GARDINER — Scott Morelli, who has been Gardiner’s city manager for seven years, announced Wednesday that he is accepting the city manager’s position in South Portland.

His last day with Gardiner will be March 3.

“Words cannot express how grateful I am to have served as Gardiner’s city manager for the past seven years,” Morelli wrote in his resignation letter to Mayor Thom Harnett. “This is a wonderful community and I am honored to have worked with so many dedicated elected officials, employees and community members. Together, we have accomplished so many important things. I will miss working with you all.”

Mayor Thom Harnett said Wednesday that he is happy and thrilled for Morelli.

“This is a great professional opportunity, and the city of South Portland is getting a pretty amazing city manager,” Harnett said. “I like Scott professionally, but he has also become a good friend, and I’ll miss him.”

That puts Gardiner officials in the position of looking for a new city manager as city department heads are starting to craft their budget requests for the next fiscal year.

In January, South Portland city officials announced that Morelli was one of two finalists for the city manager position. He took part in a community meet-and-greet event and met with city department heads before meeting with the City Council for the second interview last week.

This was the second search for a city manger that South Portland has conducted after the resignation of Jim Gailey , who accepted a position in June as assistant manager for Cumberland County. In November, South Portland officials learned they would continue the search for a city manager after Edward Collins abruptly withdrew two days after he was picked for the position.

Morelli will take on the chief administrator’s job in a city that has nearly five times the population of Gardiner and has a municipal budget that’s about six times the size of Gardiner’s.

The South Portland City Council has been roiled by dissent over a number of issues, to the point that the behavior of council members emerged as an issue in the November election of two at-large candidates.

While in Gardiner, Morelli oversaw a streamlining of city staffing following a drop in revenue-sharing from the state, and a process for evaluating the level of service that Gardiner city departments deliver to residents.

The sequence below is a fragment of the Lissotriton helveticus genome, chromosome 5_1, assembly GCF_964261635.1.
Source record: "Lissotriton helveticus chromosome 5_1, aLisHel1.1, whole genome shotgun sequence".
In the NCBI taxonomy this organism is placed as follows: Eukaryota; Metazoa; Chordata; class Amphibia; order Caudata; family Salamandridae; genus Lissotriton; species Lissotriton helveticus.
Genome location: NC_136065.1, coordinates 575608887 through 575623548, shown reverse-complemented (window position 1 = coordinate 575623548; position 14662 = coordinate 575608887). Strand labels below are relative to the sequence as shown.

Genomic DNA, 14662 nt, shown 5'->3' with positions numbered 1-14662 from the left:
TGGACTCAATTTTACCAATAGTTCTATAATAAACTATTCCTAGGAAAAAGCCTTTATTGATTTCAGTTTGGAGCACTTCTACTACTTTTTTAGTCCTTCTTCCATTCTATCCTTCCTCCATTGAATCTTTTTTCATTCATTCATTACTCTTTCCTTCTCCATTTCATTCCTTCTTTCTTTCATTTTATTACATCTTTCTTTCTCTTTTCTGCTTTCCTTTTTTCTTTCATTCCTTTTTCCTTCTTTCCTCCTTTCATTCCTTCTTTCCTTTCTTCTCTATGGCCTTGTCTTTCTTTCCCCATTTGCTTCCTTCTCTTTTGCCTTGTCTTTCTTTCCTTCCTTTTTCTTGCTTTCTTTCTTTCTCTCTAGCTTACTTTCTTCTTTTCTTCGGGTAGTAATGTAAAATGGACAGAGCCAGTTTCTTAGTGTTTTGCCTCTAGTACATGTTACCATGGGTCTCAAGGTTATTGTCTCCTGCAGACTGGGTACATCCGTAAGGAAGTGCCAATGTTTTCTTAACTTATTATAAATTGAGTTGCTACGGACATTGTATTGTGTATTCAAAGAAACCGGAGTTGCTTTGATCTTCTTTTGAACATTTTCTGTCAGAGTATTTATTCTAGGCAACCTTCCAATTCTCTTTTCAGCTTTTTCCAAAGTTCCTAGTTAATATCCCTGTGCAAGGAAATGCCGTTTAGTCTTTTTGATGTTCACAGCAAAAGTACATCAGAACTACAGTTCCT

Morelli worked to acquire the four blighted T.W. Dick properties on Summer Street to put them under the city’s ownership so they would qualify for state and federal brownfields cleanup funds. At the end of 2016, the structures were cleared from the parcels, and Developer’s Collaborative, of Portland, has options on the properties for future development that will return them to the tax rolls.

He also worked to ensure funding was available in the current fiscal year for Gardiner’s match for state Department of Transportation money that is designated for the Cobbossee Trail project, which is intended to open up a section of the city to a walking trail that will link the Kennebec River Rail Trail with a path that skirts the downtown historic district and extends along Cobbosseecontee Stream toward the New Mills Dam.

Morelli started working for municipal governments in 2001 when he spent a year as the selectmen’s assistant and personnel director for the town of Waterboro.

Following that, he worked as a crisis services coordinator for the Sexual Assault Response Services of Southern Maine. After earning a master’s degree in public administration from Syracuse University, he worked as executive assistant to the town manager in Framingham, Massachusetts, for nearly five years. From there, he was hired in Gardiner.

He is nearing the end of the second year of his three-year contract. Under the terms of his contract, he earns $80,000 a year with an additional payment of $7,000 a year for taking on economic development duties when the city eliminated its director of economic and community development position at the end of 2014.

Morelli, of New Gloucester, has reached a tentative agreement with the city of South Portland, and under that contract he’ll have a starting annual salary of $115,000.

Harnett said he’ll meet with Morelli and city department heads soon to develop a transition plan to carry the city through the search for a new city manager.

“We are losing an incredibly creative talent,” he said.

Jessica Lowell — 621-5632

[email protected]

Twitter: @JLowellKJ

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